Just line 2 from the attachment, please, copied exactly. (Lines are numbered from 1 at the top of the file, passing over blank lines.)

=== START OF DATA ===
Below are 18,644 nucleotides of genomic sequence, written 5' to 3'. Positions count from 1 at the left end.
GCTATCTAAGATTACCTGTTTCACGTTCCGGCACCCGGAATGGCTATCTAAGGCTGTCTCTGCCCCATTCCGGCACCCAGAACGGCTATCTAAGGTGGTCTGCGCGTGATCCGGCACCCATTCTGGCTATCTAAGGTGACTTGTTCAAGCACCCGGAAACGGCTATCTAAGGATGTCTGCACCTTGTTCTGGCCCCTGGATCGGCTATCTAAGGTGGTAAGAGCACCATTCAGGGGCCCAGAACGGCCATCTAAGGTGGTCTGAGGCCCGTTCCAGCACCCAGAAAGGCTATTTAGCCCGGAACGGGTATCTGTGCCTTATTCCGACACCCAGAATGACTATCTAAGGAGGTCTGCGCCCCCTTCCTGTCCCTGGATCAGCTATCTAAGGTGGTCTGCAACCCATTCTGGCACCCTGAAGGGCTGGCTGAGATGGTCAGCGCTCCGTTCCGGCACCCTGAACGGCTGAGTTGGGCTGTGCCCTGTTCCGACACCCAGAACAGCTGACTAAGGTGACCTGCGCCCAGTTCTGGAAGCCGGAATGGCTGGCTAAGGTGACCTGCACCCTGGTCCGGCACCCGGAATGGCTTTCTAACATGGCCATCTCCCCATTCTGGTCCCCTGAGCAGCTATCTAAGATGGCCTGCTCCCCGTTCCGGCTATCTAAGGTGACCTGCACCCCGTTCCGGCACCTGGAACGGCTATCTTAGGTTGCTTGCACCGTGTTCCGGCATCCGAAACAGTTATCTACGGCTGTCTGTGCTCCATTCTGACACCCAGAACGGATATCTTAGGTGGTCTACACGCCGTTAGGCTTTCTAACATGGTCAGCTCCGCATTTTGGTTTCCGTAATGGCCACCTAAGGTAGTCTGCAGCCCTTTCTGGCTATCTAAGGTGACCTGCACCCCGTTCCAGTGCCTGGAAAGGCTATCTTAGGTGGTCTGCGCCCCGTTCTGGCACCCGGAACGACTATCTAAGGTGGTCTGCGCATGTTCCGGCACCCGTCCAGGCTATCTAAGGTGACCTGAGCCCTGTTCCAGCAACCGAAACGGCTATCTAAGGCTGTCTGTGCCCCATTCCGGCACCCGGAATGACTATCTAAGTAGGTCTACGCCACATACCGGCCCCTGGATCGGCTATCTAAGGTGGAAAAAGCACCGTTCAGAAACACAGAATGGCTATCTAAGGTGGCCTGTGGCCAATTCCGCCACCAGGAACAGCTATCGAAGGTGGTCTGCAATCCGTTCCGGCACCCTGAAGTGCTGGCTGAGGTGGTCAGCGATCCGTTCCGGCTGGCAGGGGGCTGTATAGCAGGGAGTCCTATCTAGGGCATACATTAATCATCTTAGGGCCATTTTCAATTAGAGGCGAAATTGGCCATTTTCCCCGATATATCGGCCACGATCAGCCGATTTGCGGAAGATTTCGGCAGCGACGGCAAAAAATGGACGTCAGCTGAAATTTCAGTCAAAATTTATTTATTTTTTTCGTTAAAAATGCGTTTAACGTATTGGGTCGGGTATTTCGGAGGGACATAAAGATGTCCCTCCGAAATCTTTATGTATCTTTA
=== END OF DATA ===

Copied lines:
GCTATCTAAGATTACCTGTTTCACGTTCCGGCACCCGGAATGGCTATCTAAGGCTGTCTCTGCCCCATTCCGGCACCCAGAACGGCTATCTAAGGTGGTCTGCGCGTGATCCGGCACCCATTCTGGCTATCTAAGGTGACTTGTTCAAGCACCCGGAAACGGCTATCTAAGGATGTCTGCACCTTGTTCTGGCCCCTGGATCGGCTATCTAAGGTGGTAAGAGCACCATTCAGGGGCCCAGAACGGCCATCTAAGGTGGTCTGAGGCCCGTTCCAGCACCCAGAAAGGCTATTTAGCCCGGAACGGGTATCTGTGCCTTATTCCGACACCCAGAATGACTATCTAAGGAGGTCTGCGCCCCCTTCCTGTCCCTGGATCAGCTATCTAAGGTGGTCTGCAACCCATTCTGGCACCCTGAAGGGCTGGCTGAGATGGTCAGCGCTCCGTTCCGGCACCCTGAACGGCTGAGTTGGGCTGTGCCCTGTTCCGACACCCAGAACAGCTGACTAAGGTGACCTGCGCCCAGTTCTGGAAGCCGGAATGGCTGGCTAAGGTGACCTGCACCCTGGTCCGGCACCCGGAATGGCTTTCTAACATGGCCATCTCCCCATTCTGGTCCCCTGAGCAGCTATCTAAGATGGCCTGCTCCCCGTTCCGGCTATCTAAGGTGACCTGCACCCCGTTCCGGCACCTGGAACGGCTATCTTAGGTTGCTTGCACCGTGTTCCGGCATCCGAAACAGTTATCTACGGCTGTCTGTGCTCCATTCTGACACCCAGAACGGATATCTTAGGTGGTCTACACGCCGTTAGGCTTTCTAACATGGTCAGCTCCGCATTTTGGTTTCCGTAATGGCCACCTAAGGTAGTCTGCAGCCCTTTCTGGCTATCTAAGGTGACCTGCACCCCGTTCCAGTGCCTGGAAAGGCTATCTTAGGTGGTCTGCGCCCCGTTCTGGCACCCGGAACGACTATCTAAGGTGGTCTGCGCATGTTCCGGCACCCGTCCAGGCTATCTAAGGTGACCTGAGCCCTGTTCCAGCAACCGAAACGGCTATCTAAGGCTGTCTGTGCCCCATTCCGGCACCCGGAATGACTATCTAAGTAGGTCTACGCCACATACCGGCCCCTGGATCGGCTATCTAAGGTGGAAAAAGCACCGTTCAGAAACACAGAATGGCTATCTAAGGTGGCCTGTGGCCAATTCCGCCACCAGGAACAGCTATCGAAGGTGGTCTGCAATCCGTTCCGGCACCCTGAAGTGCTGGCTGAGGTGGTCAGCGATCCGTTCCGGCTGGCAGGGGGCTGTATAGCAGGGAGTCCTATCTAGGGCATACATTAATCATCTTAGGGCCATTTTCAATTAGAGGCGAAATTGGCCATTTTCCCCGATATATCGGCCACGATCAGCCGATTTGCGGAAGATTTCGGCAGCGACGGCAAAAAATGGACGTCAGCTGAAATTTCAGTCAAAATTTATTTATTTTTTTCGTTAAAAATGCGTTTAACGTATTGGGTCGGGTATTTCGGAGGGACATAAAGATGTCCCTCCGAAATCTTTATGTATCTTTA